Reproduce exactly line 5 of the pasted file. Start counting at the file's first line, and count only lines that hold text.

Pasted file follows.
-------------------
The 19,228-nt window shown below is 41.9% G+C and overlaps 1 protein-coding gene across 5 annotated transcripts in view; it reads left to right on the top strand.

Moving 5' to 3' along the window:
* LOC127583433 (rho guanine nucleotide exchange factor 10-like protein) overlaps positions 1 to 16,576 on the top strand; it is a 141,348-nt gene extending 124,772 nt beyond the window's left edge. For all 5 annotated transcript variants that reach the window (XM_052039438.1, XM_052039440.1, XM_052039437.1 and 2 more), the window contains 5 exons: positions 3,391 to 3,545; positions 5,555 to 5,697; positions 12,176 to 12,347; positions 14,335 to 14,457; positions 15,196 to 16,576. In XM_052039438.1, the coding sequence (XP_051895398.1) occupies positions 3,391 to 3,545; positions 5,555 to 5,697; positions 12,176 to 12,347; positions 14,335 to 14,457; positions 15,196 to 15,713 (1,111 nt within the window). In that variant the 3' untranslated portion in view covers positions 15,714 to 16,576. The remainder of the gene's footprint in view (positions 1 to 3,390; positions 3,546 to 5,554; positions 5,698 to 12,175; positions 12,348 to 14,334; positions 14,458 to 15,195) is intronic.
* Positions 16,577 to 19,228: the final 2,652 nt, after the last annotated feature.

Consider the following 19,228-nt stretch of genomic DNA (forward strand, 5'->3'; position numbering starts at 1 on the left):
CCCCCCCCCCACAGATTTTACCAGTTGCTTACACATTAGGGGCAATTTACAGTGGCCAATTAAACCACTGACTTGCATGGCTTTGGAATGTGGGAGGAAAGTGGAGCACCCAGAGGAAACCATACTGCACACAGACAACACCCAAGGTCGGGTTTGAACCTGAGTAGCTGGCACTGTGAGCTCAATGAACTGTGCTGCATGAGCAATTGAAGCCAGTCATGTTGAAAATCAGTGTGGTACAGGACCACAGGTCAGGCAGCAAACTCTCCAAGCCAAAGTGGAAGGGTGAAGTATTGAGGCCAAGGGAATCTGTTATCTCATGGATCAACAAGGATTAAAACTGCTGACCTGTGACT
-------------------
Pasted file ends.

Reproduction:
Consider the following 19,228-nt stretch of genomic DNA (forward strand, 5'->3'; position numbering starts at 1 on the left):